What is colour?

The perception of colour is scientifically understood as the result of the brain’s interpretation of different light waves. Visitors enthusiastically interacted with the perception quizzes within the gallery, which revealed the extent to which colour is ‘in the mind’. Yet as demonstrated by artists’ materials from the Hamilton Kerr Institute and an Australian Aboriginal ochre bark painting, colours are also material substances that we experience and interact with in our daily lives.

A wall in the gallery had interactive perception tests. Visitors were encouraged to stare at a black dot at the centre of a yellow circle and then look at a dot on a white background. For many people this produced a bluish purple after effect. A row of circles with numbers composed of different coloured dots are used to test for colour blindness.

Gallery view: The section on Colour Perception included interactive perception tests which revealed the extent to which colour is in the mind. Visitors were encouraged to stare at a black dot at the centre of a yellow circle and then look at a dot on a white background. For many people this produced a bluish purple after-effect. A row of circles with numbers composed of different coloured dots are used to test for colour blindness.

Colour & Desire

During research for the exhibition I was amazed by the enormous efforts that have gone into producing particular colours. Over millennia colour has been laboriously extracted from the earth, plants and animals, squeezed from the glands of molluscs and,  from the 1950’s onwards, extracted from coal tar. The processes involved are often highly skilled, smelly and sometimes dangerous. Every colour has its own history.  Specific colours travelled great distances along the trade routes of empire and commerce. The section on desire focused on two particularly potent examples – the rich ultramarine blue extracted from lapis lazuli and the brilliant red cochineal derived from the bodies of scale insects. With the assistance of research scientists at the Fitzwilliam Museum and HKI, various techniques including Fibre Optic Reflectance Spectroscopy (FORS) and Visual Induced Luminescence (VIL) were used to identify ultramarine, Egyptian blue and insect red.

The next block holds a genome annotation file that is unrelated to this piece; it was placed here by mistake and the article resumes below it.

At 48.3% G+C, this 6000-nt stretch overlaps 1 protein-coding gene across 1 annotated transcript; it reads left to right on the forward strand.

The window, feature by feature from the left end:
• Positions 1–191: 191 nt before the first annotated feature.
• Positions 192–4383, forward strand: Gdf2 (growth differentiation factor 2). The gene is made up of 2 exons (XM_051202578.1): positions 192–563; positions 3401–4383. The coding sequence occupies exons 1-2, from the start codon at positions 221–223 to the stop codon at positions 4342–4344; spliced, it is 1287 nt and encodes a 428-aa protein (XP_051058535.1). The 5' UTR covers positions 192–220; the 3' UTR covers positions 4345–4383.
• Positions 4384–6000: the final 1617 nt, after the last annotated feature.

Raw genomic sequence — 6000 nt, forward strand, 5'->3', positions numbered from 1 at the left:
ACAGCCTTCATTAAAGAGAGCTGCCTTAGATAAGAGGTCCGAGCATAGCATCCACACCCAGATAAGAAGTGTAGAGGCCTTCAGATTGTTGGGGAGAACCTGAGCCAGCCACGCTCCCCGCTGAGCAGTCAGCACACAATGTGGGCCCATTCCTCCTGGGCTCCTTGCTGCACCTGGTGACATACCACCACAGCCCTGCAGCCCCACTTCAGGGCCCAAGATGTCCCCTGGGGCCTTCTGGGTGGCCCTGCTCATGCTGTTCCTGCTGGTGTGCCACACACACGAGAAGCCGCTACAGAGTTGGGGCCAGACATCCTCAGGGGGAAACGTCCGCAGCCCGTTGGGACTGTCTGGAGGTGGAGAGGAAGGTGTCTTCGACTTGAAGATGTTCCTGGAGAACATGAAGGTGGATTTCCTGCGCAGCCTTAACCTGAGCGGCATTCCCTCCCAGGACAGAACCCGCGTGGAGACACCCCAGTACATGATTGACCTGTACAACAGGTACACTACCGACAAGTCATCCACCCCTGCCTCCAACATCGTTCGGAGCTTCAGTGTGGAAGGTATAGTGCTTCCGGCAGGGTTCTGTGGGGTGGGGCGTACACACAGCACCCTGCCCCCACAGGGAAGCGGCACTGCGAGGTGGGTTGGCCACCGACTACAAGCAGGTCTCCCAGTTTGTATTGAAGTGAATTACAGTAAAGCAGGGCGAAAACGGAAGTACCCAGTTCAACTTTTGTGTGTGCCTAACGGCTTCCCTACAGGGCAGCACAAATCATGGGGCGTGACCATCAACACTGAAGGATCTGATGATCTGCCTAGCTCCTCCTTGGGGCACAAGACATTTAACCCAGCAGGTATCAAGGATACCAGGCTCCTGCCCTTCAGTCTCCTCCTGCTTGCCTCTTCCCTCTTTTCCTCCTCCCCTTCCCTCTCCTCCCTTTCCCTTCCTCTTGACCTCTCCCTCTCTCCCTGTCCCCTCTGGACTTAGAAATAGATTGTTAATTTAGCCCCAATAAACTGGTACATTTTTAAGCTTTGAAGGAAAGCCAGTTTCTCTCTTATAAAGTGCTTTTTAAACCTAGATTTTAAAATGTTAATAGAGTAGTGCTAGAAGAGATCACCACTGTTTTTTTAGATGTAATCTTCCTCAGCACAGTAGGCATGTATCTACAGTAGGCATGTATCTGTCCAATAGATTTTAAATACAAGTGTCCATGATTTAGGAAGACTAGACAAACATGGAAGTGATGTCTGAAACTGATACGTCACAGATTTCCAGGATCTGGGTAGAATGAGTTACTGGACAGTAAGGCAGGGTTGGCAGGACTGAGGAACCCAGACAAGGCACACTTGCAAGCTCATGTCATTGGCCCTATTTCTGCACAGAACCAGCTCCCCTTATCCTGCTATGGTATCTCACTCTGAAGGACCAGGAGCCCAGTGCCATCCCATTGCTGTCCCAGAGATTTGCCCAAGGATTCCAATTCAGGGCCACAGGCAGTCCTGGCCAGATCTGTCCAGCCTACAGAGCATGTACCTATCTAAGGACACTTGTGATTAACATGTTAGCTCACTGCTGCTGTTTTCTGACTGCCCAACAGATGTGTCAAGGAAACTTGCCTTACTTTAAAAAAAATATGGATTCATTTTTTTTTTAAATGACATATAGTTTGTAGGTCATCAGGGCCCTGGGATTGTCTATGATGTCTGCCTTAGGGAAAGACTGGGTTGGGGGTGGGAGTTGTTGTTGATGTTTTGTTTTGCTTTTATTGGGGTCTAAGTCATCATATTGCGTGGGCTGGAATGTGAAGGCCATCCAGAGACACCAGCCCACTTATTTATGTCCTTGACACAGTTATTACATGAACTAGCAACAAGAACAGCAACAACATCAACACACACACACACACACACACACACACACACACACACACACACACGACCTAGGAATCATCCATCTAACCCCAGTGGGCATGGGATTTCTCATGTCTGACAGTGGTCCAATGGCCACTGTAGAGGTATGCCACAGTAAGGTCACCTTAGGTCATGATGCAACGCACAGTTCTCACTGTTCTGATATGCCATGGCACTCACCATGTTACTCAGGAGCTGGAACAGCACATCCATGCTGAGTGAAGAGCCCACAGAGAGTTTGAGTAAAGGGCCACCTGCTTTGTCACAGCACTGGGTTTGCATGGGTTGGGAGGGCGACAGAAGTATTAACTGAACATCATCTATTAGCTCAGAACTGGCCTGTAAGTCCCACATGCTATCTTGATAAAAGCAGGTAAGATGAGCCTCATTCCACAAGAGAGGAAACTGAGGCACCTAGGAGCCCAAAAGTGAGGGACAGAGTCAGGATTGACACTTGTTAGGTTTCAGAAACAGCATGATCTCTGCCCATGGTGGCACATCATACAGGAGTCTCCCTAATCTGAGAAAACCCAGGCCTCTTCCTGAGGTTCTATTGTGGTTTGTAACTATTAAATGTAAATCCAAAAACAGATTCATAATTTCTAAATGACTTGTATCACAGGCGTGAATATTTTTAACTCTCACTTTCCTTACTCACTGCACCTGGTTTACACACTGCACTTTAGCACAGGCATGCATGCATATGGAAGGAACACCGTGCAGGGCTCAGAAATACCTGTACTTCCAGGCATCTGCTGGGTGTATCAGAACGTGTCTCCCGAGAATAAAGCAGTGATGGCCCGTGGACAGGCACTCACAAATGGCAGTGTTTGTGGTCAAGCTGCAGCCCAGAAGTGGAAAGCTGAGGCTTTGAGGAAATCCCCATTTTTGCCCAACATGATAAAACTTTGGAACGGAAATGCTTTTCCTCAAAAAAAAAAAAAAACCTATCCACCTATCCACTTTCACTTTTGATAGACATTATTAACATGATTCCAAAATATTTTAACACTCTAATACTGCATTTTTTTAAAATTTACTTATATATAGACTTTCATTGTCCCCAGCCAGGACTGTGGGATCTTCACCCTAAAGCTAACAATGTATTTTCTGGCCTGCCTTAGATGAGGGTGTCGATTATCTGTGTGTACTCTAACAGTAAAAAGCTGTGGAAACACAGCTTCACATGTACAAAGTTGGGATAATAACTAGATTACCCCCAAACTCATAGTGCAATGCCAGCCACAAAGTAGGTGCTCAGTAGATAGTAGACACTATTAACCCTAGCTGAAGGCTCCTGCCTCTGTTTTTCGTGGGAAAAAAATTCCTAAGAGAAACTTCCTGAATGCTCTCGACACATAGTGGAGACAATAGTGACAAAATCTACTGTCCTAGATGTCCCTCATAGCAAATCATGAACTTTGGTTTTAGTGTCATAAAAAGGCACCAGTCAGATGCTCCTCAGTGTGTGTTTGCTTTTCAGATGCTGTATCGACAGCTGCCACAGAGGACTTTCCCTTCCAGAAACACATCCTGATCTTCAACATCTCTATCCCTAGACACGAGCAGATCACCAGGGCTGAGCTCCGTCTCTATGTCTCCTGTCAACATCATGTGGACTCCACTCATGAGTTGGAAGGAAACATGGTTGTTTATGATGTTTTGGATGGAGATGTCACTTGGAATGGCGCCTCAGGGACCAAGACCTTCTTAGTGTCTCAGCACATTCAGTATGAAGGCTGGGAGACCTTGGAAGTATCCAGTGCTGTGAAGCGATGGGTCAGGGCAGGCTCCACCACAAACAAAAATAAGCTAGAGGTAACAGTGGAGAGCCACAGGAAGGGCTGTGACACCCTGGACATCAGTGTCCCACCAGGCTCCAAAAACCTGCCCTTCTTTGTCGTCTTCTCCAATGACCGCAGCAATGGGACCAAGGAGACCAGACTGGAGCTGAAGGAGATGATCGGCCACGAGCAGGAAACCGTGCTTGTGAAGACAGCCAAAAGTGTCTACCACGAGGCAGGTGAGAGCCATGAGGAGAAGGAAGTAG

Painting of the Virgin Mary holding the infant Christ on her lap, attended by two angels. Mary's cloak is a deep ultramarine blue, and the painting and frame are heavily gilded in gold.